Home > Economics, Philosophy, Policy > Declining marginal utility of income and the utilitarian argument for income redistribution

Declining marginal utility of income and the utilitarian argument for income redistribution

January 17, 2011 Leave a comment Go to comments

Update: A number of the arguments I have made in this post are highly problematic (I always publish too hastily). However, I still consider the basic point to be correct and will hopefully publish a follow-up soon.


What do economists mean when they are talking about the phenomenon of declining marginal utility of income? It’s pretty simple, really. If you earn £10k a year, an extra £1,000 is worth a lot more to you than if you earn £100k a year. Another way of putting it is: the world is better off ‘happiness-wise’ (ceteris paribus) if the extra £1,000 goes to the less well-off[1]. I used to believe that this generates a simple argument from utilitarian premises for widespread income redistribution.

But a few months ago, I had a thought that actually this isn’t so obviously the case. Declining marginal utility of income has an interesting corollary, namely that those who work jobs that require long hours should be paid more per hour in order to maintain the same level of happiness. I have made this point to a number of people in discussion and I don’t feel I have made myself clear, so I thought I would have a stab in written form.

Imagine a prime specimen of homo economicus whom I shall gender-neutrally term ‘Alex’. Now, let us first suppose that for Alex, the marginal utility of income is constant. Alex is deciding whether to take a job for £20k that requires 40 hours per week, or £30k that requires 60 hours per week. Alex would be indifferent to these two options, for if we understand the decision on how much he/she wishes to work as a trade-off between income and leisure[2], then as he/she is being equally compensated for his foregone leisure in each case, Alex would be neither better nor worse off with either job.

However, we know that marginal utility of income is not constant. The first 20k is more important, and of the first 20k the first few thousand is even more important as this is what will feed and clothe our imaginary prospective employee. The things we buy with our extra income as we get richer are less important than the things we would buy first. That’s the declining marginal utility of income. There is also a second effect, which is the declining marginal utility of leisure. In this example, the marginal hours Alex works (say he/she works 9-9 rather than 9-5) are more valuable than the marginal hours worked by the 9-5 employee. This is because if you get out of work at 5, you still have time in the day to do things like have hobbies and go and see friends. Getting out at 4 rather than 5 doesn’t make much of a difference to your ability to have extensive hobbies outside of work or to your social life, but the difference between getting out at 8 and 9 makes a very large difference – not only in terms of the time you have, but in how much energy you have to spend that time fruitfully. Therefore, in order to be compensated for all that Alex loses by working longer hours, Alex gets paid more for that time. In fact, declining marginal utility is everywhere. Working is (at least in one way) like cheesecake: the next slice is never as good as the previous one, and there would come a point where I would actually pay to not have an extra slice.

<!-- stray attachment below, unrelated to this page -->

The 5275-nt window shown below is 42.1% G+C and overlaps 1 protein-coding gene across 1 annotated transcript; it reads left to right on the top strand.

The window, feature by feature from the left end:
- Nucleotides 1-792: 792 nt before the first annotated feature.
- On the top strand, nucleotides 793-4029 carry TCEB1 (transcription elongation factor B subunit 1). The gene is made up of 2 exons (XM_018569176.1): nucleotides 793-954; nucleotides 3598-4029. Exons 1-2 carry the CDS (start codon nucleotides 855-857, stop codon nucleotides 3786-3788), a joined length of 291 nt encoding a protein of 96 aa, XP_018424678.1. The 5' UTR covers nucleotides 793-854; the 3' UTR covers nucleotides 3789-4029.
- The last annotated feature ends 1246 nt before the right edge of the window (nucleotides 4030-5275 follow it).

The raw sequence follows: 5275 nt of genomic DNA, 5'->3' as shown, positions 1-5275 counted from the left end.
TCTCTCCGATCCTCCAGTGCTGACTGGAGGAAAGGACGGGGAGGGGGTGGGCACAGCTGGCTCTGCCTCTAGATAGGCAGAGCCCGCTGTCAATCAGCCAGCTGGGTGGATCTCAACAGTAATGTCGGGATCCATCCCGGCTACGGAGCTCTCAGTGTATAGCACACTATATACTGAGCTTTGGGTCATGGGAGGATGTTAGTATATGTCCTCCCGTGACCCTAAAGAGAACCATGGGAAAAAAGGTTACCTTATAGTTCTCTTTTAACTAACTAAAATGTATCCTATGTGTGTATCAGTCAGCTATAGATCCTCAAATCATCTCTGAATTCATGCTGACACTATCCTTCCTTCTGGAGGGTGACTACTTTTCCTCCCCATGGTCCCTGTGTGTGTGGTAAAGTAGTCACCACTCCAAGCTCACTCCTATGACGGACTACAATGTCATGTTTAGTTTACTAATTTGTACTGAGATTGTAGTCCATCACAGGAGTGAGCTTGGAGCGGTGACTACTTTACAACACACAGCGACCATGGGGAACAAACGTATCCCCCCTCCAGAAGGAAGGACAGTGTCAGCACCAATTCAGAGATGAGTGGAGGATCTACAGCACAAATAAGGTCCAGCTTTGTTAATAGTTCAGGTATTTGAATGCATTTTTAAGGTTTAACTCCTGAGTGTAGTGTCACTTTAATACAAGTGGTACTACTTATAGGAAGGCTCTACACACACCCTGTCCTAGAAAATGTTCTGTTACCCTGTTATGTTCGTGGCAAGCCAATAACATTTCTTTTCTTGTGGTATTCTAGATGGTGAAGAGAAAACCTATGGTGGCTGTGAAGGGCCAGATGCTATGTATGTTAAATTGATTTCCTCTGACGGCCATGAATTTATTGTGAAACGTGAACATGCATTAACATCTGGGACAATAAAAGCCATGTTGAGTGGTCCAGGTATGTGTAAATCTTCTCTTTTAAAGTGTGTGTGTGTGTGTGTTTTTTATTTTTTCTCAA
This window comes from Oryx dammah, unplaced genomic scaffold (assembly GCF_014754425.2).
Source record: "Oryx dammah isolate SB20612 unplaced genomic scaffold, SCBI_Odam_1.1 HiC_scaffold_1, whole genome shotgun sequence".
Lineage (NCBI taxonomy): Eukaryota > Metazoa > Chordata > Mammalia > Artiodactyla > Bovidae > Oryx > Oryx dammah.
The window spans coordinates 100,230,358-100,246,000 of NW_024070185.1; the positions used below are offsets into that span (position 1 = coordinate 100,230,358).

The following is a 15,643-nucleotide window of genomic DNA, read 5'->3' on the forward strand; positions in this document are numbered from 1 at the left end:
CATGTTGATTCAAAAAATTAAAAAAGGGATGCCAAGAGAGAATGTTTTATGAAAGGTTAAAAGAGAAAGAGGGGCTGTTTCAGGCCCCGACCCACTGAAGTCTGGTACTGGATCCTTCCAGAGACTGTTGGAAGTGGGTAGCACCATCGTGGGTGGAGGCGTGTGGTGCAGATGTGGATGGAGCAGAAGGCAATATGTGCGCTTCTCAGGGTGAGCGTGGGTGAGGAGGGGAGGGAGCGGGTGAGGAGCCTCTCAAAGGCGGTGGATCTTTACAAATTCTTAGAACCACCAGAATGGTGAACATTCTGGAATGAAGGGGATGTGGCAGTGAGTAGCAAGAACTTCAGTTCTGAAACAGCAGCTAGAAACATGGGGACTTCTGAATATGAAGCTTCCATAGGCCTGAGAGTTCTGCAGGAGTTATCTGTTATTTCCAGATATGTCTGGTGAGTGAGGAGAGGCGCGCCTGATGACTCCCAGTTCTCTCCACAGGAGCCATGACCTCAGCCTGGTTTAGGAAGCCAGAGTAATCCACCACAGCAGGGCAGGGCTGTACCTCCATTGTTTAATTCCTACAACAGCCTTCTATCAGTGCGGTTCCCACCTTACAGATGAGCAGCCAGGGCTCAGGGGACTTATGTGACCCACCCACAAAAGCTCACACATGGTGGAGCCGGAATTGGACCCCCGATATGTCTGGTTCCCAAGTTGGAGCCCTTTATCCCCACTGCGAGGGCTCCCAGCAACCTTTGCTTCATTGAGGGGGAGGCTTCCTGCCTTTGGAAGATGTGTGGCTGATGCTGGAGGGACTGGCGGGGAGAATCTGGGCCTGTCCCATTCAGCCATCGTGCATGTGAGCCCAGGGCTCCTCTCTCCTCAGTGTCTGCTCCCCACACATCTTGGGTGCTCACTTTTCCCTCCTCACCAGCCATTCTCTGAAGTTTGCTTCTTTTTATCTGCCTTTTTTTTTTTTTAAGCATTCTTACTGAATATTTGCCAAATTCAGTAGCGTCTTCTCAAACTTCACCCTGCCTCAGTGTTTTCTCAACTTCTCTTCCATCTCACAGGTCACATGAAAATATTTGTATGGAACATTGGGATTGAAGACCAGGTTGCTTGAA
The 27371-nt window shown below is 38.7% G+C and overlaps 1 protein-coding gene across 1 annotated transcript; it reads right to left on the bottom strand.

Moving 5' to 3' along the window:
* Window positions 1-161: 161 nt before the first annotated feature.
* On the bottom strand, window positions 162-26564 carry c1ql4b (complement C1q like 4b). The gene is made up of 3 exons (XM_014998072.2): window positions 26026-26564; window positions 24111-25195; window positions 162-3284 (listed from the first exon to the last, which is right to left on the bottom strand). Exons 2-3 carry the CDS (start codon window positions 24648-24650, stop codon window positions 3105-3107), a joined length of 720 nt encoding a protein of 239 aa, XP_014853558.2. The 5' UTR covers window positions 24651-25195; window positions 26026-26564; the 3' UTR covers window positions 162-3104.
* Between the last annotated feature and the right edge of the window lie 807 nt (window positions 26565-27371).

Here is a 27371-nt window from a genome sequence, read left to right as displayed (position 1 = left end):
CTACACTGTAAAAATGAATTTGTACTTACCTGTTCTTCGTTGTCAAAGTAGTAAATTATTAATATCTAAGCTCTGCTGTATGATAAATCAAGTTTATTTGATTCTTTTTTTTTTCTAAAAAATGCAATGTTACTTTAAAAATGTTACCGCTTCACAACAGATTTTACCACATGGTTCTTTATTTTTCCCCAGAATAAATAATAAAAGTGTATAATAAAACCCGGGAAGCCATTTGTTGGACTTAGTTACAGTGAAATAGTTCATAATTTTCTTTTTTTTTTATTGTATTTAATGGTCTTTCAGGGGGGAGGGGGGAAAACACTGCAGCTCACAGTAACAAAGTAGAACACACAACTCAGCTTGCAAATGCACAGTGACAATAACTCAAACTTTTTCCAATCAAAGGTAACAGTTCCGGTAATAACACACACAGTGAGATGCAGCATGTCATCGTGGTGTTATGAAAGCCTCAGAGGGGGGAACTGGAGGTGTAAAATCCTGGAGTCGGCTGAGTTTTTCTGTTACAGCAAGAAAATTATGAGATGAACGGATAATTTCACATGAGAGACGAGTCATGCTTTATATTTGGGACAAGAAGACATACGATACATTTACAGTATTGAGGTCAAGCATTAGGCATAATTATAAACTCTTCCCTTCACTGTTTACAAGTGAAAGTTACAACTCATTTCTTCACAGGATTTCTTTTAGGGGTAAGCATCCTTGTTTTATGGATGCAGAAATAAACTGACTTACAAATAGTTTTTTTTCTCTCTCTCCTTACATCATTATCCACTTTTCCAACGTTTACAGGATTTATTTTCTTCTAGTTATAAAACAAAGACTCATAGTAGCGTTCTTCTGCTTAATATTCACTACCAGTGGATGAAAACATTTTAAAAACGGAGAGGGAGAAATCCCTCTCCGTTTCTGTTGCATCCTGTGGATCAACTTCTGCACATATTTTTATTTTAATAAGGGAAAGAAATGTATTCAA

So, we have Alex working a 60 hour a week job for (say) £40k p.a., and suppose we have Casey[3] working a 40 hour a week job for (say) £20k p.a. It is entirely plausible that, in terms of their actual welfare, Alex and Casey are equally well off. Alex may be able to buy box seats at the theatre, but Casey has the time to do amateur theatre. So if we were considering what justice would require in terms of redistribution of the income of Alex and Casey towards someone else, ‘Morgan’[4] who cannot earn income due to disability or illness, it would be may well be inegalitarian to require Alex to give more a higher proportion of income[5] to Morgan than Casey. People who choose to work longer hours should not automatically be considered better off just because they have more income, and when you combine the two effects of working more and being compensated more highly for those marginal hours due to the declining marginal utility of income the amount of extra income required to equalize their well being could be considerable[6].